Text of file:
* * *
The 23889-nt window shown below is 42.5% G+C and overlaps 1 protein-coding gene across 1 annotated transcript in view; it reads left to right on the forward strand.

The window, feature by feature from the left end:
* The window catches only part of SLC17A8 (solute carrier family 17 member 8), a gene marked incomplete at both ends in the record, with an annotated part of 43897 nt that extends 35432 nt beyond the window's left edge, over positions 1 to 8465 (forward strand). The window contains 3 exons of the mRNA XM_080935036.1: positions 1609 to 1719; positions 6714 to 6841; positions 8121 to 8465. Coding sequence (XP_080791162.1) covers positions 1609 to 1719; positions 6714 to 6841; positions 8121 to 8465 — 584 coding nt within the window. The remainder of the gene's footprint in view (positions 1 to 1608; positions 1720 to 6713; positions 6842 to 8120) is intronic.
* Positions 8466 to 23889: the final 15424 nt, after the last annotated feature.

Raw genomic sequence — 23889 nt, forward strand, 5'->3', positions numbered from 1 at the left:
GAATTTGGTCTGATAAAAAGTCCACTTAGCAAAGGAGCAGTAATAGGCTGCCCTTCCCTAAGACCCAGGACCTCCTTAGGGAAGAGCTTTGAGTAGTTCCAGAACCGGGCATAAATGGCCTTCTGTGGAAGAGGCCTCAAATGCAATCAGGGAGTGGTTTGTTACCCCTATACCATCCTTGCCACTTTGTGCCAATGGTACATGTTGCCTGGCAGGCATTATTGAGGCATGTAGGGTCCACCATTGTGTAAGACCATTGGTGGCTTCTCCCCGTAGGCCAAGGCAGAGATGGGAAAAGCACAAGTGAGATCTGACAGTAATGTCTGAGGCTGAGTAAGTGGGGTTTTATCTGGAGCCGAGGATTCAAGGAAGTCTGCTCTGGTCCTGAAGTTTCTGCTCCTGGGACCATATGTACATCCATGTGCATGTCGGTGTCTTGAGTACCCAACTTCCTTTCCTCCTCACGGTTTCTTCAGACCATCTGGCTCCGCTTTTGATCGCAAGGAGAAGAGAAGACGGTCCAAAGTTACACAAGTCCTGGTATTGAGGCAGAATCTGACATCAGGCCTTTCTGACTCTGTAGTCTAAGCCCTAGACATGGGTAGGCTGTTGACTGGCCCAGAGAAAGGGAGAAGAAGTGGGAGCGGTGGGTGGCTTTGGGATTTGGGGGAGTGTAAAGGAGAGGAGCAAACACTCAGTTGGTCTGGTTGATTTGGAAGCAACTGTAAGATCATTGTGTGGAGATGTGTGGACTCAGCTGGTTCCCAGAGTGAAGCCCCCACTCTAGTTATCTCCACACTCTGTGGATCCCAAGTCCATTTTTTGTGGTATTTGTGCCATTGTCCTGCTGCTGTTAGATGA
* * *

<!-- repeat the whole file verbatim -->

The 23889-nt window shown below is 42.5% G+C and overlaps 1 protein-coding gene across 1 annotated transcript in view; it reads left to right on the forward strand.

The window, feature by feature from the left end:
* The window catches only part of SLC17A8 (solute carrier family 17 member 8), a gene marked incomplete at both ends in the record, with an annotated part of 43897 nt that extends 35432 nt beyond the window's left edge, over positions 1 to 8465 (forward strand). The window contains 3 exons of the mRNA XM_080935036.1: positions 1609 to 1719; positions 6714 to 6841; positions 8121 to 8465. Coding sequence (XP_080791162.1) covers positions 1609 to 1719; positions 6714 to 6841; positions 8121 to 8465 — 584 coding nt within the window. The remainder of the gene's footprint in view (positions 1 to 1608; positions 1720 to 6713; positions 6842 to 8120) is intronic.
* Positions 8466 to 23889: the final 15424 nt, after the last annotated feature.

Raw genomic sequence — 23889 nt, forward strand, 5'->3', positions numbered from 1 at the left:
GAATTTGGTCTGATAAAAAGTCCACTTAGCAAAGGAGCAGTAATAGGCTGCCCTTCCCTAAGACCCAGGACCTCCTTAGGGAAGAGCTTTGAGTAGTTCCAGAACCGGGCATAAATGGCCTTCTGTGGAAGAGGCCTCAAATGCAATCAGGGAGTGGTTTGTTACCCCTATACCATCCTTGCCACTTTGTGCCAATGGTACATGTTGCCTGGCAGGCATTATTGAGGCATGTAGGGTCCACCATTGTGTAAGACCATTGGTGGCTTCTCCCCGTAGGCCAAGGCAGAGATGGGAAAAGCACAAGTGAGATCTGACAGTAATGTCTGAGGCTGAGTAAGTGGGGTTTTATCTGGAGCCGAGGATTCAAGGAAGTCTGCTCTGGTCCTGAAGTTTCTGCTCCTGGGACCATATGTACATCCATGTGCATGTCGGTGTCTTGAGTACCCAACTTCCTTTCCTCCTCACGGTTTCTTCAGACCATCTGGCTCCGCTTTTGATCGCAAGGAGAAGAGAAGACGGTCCAAAGTTACACAAGTCCTGGTATTGAGGCAGAATCTGACATCAGGCCTTTCTGACTCTGTAGTCTAAGCCCTAGACATGGGTAGGCTGTTGACTGGCCCAGAGAAAGGGAGAAGAAGTGGGAGCGGTGGGTGGCTTTGGGATTTGGGGGAGTGTAAAGGAGAGGAGCAAACACTCAGTTGGTCTGGTTGATTTGGAAGCAACTGTAAGATCATTGTGTGGAGATGTGTGGACTCAGCTGGTTCCCAGAGTGAAGCCCCCACTCTAGTTATCTCCACACTCTGTGGATCCCAAGTCCATTTTTTGTGGTATTTGTGCCATTGTCCTGCTGCTGTTAGATGA